A fool suffers, thinking,
“I have children! I have wealth!”
One’s self is not even one’s own.
How then are children? How then is wealth?

Dhammapada v. 62, translated by Gil Fronsdal

This verse raises the question of ownership. What does it mean? And what can we truly own? So much of the answer is setting the context. We delude ourselves into believing that we have control of things, of ourselves and circumstances. But how much and for how long?

We are born into a situation not of our choosing, and our decisions along the way are dictated by the available (often limited) options that we see before us. Without our permission, our bodies and minds age, become ill and decay, until we are no more. So, in what sense do we own ourselves?

The Buddha taught that the only things we can own are our actions, words and (to some extent) our thoughts or intentions, and these we have some control over only for the present moment. The rest of it is rolling along due to causes and conditions previously set in motion – too many causes for us to disentangle – and intertwined with all the causes and conditions that others have set in motion. This everlasting tornado of intentions and events is what we were born into and what we will die out of, and almost none of it is under our control.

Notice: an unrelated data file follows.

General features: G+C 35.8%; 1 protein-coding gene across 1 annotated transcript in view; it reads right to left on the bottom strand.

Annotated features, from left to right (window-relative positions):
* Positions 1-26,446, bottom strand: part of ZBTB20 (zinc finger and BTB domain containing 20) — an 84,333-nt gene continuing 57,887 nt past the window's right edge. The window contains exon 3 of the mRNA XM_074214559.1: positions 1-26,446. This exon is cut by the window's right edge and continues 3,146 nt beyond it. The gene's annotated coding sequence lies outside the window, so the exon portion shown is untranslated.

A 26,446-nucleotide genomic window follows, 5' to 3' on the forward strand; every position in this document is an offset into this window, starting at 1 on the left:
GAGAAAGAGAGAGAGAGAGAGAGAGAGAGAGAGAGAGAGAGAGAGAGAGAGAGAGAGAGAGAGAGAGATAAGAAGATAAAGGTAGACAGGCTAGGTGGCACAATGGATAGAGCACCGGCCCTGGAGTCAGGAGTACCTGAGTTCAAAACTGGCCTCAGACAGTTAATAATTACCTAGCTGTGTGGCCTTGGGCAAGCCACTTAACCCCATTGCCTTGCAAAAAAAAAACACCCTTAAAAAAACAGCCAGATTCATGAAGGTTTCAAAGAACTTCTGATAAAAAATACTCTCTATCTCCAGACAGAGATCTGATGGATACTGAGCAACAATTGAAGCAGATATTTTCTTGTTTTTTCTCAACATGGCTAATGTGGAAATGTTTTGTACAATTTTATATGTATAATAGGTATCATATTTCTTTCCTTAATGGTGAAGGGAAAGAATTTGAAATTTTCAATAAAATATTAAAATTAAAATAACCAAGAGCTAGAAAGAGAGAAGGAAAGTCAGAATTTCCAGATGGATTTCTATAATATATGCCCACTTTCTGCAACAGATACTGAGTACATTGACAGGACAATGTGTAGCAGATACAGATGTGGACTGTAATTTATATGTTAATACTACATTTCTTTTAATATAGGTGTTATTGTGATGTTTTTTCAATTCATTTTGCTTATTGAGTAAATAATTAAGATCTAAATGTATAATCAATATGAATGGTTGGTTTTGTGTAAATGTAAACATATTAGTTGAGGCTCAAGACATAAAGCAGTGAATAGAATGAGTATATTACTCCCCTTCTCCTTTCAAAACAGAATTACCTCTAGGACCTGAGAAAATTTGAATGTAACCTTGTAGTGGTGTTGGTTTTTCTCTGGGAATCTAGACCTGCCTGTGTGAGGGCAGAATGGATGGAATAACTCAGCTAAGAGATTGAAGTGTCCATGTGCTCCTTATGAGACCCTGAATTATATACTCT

This is relevant because we can get so excited about what we think we own – money, a car, a house, a job, a stereo system, jewelry, even our friends and family. These things are attractive because we think they are ours. We’re much less interested in other peoples’ money, cars, etc.

Imagine what it might feel like if we really understood that nothing in this world can be owned by anyone. How might we think and behave differently? Jealousy would become irrelevant and self-interest (to the exclusion of others) reduced, compassion might flower, theft would become meaningless, since there’s no ownership to transfer. We would become fully aware of what we can own, our words and actions, and direct our energies toward having them nourish or heal ourselves and the world in whatever small way we can. And, I think, a sense of peace might descend.

About lynnjkelly

Australian/American. Practicing Buddhist.
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One Response to Ownership

  1. Anonymous says:

    Always a pertinent topic! Over the last two weeks, the depth of attachment to what feels familiar, safe and comfortable came into sharp focus for me in a mundane way. Finding out that the pipes of my house were leaking, corroded and needing repair, I realized how subtle the attachment to “my” house is; how deep a sense of ‘ownership’ I have to having things not go wrong – to assuming that these four walls will always be here to keep me safe and sheltered. And how if I’m not careful, thoughtful and quiet, this one relatively ‘small problem’ can shake the foundations of my equanimity.

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